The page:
The first year I taught a college class as a full time university employee in 2005, I made a rigid, stern, bordering on mean syllabus full of classroom do’s and don’ts (mostly don’ts). I thought I needed a harsh syllabus to assert my authority as a 20s-something professor. But, I didn’t want to come off as the one-dimensional cartoonish “evil” professor either so I would throw in a few attempts at humor as well.
Here’s an example of my cell phone policy from a class in 2005.
No cell phones or other electronic devices may be used in class. I’m a cell phone junkie and understand the addiction, but please turn all phones to silent and do not answer them, send text messages or play games on them in class. Texting in class is the surest way to make me angry—don’t test me on this. If it gets to be a problem, I will ask you to leave the classroom.
For some reason, I look at this and it makes me want to pat my 2005-self on the head like an adorable child. Cell phones ringing in class was the surest way to make me angry back then. It did send a shot of hot annoyance to my core and made me feel like the student was purposefully disrespecting me.
But before the beginning of this semester, my husband, who is also a college instructor, and I were discussing the cell phone policy, and he let me in on a huge revelation. He was planning on changing his policy . . . a lot. In fact, he didn’t really care about cell phones in the class anymore. At first I wanted to argue, to say an electronic interruption in the classroom was an abomination to the educational sanctuary. But I took a breath before I did, and I thought about it. And my conclusion was cell phones in the classroom really aren’t something I worry about anymore, and here’s why:
Love it or hate it, our smart devices are extensions of ourselves now. My iPhone 5 is my calendar, my alarm clock, my notepad, my camera, my dictionary . . . oh yeah, and my phone. Some of those uses are quite acceptable or even necessary in a work environment. No one seems to notice anymore if I pick up my phone during a meeting to enter in the next meeting date to my calendar. No one appears to be offended if I use a smart device in an appropriate way during work activities.
Can phones and other electronic devices still be a nuisance in the classroom? Of course! And I don’t recommend that students start leaving their ringers on or send lengthy texts when they should be taking notes, but if a student can send a one-word text and still manage to keep up with the note taking, I’m no longer going to be offended by it. If someone’s phone dings in class, and they apologetically turn the sound off, I no longer seethe. I shrug it off, and I’ve been doing that for years now. So, the rigid cell phone policy is simply no longer needed in my syllabuses.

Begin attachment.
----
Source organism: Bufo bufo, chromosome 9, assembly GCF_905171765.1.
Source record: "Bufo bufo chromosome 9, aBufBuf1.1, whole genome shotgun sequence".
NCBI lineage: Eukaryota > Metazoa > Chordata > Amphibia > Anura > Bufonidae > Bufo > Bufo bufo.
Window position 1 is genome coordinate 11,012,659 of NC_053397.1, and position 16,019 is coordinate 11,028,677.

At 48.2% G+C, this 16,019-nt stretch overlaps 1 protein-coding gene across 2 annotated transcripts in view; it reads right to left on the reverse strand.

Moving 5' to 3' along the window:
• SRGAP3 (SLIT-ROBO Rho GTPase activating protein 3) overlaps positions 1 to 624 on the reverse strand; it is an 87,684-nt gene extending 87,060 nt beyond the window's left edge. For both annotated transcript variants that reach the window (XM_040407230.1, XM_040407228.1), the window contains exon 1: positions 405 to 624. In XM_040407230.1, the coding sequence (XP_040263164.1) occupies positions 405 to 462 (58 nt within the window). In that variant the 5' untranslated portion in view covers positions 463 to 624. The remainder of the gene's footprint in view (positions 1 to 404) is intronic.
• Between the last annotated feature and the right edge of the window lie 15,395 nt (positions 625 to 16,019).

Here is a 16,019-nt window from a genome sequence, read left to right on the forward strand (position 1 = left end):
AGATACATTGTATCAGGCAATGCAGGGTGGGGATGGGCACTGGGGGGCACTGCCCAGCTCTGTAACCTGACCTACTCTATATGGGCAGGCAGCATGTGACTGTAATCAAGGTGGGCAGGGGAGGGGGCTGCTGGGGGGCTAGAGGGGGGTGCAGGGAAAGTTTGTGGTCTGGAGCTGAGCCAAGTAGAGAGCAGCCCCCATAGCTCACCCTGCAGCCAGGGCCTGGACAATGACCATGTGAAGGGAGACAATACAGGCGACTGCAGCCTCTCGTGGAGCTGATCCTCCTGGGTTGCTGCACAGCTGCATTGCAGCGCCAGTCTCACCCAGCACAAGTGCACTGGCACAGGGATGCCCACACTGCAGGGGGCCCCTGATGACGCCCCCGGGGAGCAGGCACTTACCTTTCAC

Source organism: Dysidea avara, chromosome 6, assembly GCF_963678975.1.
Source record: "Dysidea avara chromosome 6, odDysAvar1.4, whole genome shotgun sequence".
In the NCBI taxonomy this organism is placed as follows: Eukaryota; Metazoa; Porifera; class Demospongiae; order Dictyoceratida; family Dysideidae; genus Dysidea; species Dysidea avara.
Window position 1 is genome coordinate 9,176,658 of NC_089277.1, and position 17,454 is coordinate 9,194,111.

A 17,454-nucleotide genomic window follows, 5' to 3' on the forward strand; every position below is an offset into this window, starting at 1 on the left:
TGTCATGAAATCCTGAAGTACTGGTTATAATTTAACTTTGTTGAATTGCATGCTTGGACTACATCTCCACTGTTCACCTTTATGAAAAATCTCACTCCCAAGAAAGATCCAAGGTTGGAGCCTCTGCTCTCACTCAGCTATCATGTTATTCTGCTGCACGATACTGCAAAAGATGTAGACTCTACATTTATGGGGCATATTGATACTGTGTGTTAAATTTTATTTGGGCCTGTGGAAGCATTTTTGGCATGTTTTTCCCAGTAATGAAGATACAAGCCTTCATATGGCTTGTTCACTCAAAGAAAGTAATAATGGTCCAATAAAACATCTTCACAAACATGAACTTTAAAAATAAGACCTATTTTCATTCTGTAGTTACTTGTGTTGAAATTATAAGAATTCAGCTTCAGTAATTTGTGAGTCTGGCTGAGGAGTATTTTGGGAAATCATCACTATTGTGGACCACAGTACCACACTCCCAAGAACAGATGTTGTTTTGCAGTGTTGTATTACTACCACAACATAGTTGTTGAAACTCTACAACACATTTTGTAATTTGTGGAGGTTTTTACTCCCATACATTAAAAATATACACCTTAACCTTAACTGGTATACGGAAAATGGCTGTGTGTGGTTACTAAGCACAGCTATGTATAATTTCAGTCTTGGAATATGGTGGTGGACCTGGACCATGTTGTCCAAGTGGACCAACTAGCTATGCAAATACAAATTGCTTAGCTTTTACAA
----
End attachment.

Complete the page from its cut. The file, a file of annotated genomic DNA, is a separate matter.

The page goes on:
Thus my new cell phone policy states:
Personal Electronics: Do not allow your cell phones and other devices to become a distraction. Being a media course, there will be times when electronic devices will be helpful, even necessary in our class (I mean, we are giving you iPads!), but do not use them for non class activities during class time. You may use a laptop or tablet to take notes, but there may be times I ask you to close it. Do not use our class time for other class work, emails or to text message. If your personal use of electronics becomes a problem, you can be promptly dropped from the course. Additionally, if you are caught using your cell phone or any other such device during a quiz or exam, you will be considered in violation of the university’s policy on academic dishonesty. Put all personal electronic devices on silent or vibrate before you enter the classroom. If you forget and it goes off in class, silence it immediately. If you must take an emergency call, step outside the classroom completely to talk.
This new policy offers a more realistic, honest arrangement between the students and how I really feel about our electronic devices. Society changed, and my syllabus followed. However, I need to warn my students they should still be respectful of other professors’ differing policies. If I taught in another department, I’m not sure I would feel lax about electronic devices in class. But the major point is, part of college is learning how to deal with a variety of personalities, and each professor is going to have a unique perspective on classroom policies.
So for now in my class, if I notice your cell phone light up, it will probably barely register with me. But if you answer it casually while sitting in your seat as I lecture and especially if you proceed with a conversation (this happened to me a few years ago!), I’ll probably still ask you to get the hell out of my class.